Giving a ****.

Do you care about the quality of your work? Do you document what you’re doing to teach others? If so, then you’re awesome!

Ditch the checklists.

Merriam-Webster defines passion as a a strong feeling of enthusiasm or excitement for something or about doing something. If you’re passionate about what you’re doing and it shows through your work, in my book, even if it pales in comparison to what it should ideally look like, you’re a good engineer in my eyes. So much easier than checklists in my experience.

About Me

Carlos Nunez is a site reliability engineer for Namely, a human capital management and payroll solution made for humans. He loves bikes, brews and all things Windows DevOps and occasionally helps companies plan and execute their technology strategies.

Is it actually possible to have an empty inbox? Try this and find out!

I’ve developed a system over the years that has kept my inbox mostly empty all of the time. It has worked for me even when I was getting 100+ emails/day, so I’d say it scales fairly well. It also works well even in the absence of Gmail’s additional feature set (I use Office 365 personally, but this worked when I used Gmail, Apple Mail and my own mail servers back in the day.), which is nice should you ever choose to use a desktop mail client.

This might not work for you. You might even be doing some variation of this
already. If that’s the case, feel free to tell me off!

Finally, if you don’t want to worry about any of this stuff and don’t ever see yourself having to use Outlook or Mail.app ever again, try Google’s
Inbox
and tell me that all of this is useless in the comments!

Without further ado, this is how I email:

  • I use folders to categorize my mail. I used to abuse folder structures by having folders for particular events, purchases, conversations, etc, but I’ve found that it hasn’t provided me with a lot of value and was really difficult to re-assemble after email migrations, so I now keep a minimal top-level directory structure instead. The folders that I use most often are:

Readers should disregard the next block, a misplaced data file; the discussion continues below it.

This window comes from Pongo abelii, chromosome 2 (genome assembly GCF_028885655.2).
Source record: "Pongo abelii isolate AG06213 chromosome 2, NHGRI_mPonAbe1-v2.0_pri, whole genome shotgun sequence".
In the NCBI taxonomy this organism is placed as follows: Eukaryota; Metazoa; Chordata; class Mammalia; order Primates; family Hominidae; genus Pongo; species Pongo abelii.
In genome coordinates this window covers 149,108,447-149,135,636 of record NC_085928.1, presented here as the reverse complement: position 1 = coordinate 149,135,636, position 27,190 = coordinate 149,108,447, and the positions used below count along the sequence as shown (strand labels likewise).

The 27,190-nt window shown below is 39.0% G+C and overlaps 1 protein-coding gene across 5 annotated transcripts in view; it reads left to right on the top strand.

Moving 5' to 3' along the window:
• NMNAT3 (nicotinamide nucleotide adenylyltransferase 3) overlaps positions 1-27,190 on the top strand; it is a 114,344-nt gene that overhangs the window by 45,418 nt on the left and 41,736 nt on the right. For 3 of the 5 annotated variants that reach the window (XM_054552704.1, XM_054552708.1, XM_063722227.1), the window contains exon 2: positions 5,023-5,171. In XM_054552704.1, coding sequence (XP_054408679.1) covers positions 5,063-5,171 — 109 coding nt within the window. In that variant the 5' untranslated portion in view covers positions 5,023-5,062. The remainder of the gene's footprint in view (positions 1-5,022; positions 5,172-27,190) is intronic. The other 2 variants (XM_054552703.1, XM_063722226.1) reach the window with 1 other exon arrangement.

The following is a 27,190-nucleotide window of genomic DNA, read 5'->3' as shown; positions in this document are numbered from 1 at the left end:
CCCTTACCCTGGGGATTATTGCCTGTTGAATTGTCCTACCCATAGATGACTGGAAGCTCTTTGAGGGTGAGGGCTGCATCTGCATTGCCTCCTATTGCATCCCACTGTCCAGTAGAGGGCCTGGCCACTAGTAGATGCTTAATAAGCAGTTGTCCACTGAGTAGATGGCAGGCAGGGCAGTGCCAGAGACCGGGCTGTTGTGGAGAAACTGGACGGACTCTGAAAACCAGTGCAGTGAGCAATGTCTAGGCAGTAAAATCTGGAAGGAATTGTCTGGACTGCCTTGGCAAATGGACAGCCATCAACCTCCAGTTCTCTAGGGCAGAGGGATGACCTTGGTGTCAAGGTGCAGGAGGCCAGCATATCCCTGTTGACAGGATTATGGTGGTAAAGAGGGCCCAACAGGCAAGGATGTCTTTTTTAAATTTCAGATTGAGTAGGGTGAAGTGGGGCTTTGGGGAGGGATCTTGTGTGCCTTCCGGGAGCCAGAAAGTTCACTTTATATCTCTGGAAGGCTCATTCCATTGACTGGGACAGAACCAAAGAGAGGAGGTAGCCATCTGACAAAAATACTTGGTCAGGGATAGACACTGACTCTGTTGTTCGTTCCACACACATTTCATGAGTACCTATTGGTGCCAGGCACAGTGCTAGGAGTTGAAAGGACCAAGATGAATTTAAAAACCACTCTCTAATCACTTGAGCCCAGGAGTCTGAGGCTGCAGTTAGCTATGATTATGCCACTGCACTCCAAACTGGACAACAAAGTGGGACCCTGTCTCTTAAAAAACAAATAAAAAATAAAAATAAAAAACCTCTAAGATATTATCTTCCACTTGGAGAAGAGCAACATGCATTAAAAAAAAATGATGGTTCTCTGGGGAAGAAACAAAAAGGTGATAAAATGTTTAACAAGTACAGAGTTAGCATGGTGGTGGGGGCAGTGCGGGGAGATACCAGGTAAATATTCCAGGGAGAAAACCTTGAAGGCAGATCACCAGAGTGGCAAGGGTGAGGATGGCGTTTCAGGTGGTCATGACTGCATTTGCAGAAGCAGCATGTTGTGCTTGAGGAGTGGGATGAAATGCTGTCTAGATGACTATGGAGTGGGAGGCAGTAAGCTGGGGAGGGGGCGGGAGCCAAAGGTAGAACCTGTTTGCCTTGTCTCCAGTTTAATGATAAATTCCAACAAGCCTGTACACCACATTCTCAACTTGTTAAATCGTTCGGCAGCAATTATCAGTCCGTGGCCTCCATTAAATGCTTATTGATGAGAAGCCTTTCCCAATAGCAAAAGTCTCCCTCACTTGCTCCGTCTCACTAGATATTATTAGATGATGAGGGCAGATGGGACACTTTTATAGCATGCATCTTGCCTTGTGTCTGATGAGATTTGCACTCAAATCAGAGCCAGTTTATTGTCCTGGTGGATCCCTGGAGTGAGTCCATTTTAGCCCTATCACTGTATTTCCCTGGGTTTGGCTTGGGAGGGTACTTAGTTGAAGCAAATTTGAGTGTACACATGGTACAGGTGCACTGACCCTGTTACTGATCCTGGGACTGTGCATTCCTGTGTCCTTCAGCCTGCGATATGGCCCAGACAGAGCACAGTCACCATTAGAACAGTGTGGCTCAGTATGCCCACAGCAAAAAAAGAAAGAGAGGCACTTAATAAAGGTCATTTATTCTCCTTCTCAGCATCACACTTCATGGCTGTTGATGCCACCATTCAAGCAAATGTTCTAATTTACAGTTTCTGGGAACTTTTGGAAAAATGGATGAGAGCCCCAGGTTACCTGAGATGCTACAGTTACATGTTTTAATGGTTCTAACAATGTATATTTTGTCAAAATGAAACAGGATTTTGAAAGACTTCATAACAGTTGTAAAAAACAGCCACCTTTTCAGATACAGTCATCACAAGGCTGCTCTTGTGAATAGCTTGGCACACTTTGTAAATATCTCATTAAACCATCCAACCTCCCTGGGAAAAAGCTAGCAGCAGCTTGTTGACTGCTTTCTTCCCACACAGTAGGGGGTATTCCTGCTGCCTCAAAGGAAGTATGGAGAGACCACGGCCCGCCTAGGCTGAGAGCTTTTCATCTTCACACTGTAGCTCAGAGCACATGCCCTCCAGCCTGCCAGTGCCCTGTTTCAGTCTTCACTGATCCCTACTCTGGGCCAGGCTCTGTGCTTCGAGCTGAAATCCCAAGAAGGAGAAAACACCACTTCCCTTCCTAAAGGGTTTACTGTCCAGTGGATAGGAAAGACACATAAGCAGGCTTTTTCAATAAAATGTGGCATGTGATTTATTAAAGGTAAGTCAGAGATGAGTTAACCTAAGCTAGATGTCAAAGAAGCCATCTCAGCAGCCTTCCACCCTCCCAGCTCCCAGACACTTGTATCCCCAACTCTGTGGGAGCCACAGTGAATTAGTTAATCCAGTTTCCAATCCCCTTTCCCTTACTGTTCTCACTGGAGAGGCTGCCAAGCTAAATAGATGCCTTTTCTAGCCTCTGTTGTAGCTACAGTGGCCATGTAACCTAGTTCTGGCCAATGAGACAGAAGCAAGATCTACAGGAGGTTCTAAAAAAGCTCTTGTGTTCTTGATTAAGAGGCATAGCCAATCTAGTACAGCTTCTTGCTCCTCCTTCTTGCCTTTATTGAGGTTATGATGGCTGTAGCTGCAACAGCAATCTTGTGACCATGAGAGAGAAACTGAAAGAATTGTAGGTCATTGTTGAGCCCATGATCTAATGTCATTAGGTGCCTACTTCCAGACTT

• Services/{Added, Removed}: For keeping track of new and deleted accounts I make (and I make a lot)

  • Career/{Accomplishments, Failures}: For keeping track of things I’ve done right and wrong
  • Events: Self-explanatory
  • Responded: Emails I’ve responded to
  • Responded/Sent To Me Directly: Emails sent just to me, see below
  • Purchases: Self-explanatory
  • Receipts: For receipt tracking
  • Team: Important emails from or about my team
  • Personal Messages: Important, yet personal, messages
  • Tasks: I’ll explain this below
  • Timing: I’ll explain this below

This is more useful in the presence of Gmail labels where you can mark
something as being in a particular folder without having to physically move it. It still works well for me without that feature, however.

  • My inbox is my to-do list. This is why I said I keep my inbox “mostly” empty. If a message is in my inbox, it’s either something I need to follow-up on or it isn’t there at all.

  • Follow-ups are flagged (starred). Any email that requires an action from me is starred. Gmail has this neat feature where you can change the color of the star when you star an item. Outlook has this as well with its different types of flags as well as its color-coded categorization system (which is really neat but is a mondo pain in the butt to reconfigure after migrations)

    This feature of my system is really important to me, as it helps me keep track of what my schedule is even in the absence of calendar entries (which I sometimes forget to create). That said, it’s been a personal goal of mine to schedule things in emails as soon as I get them so that I don’t have to worry about forgetting later.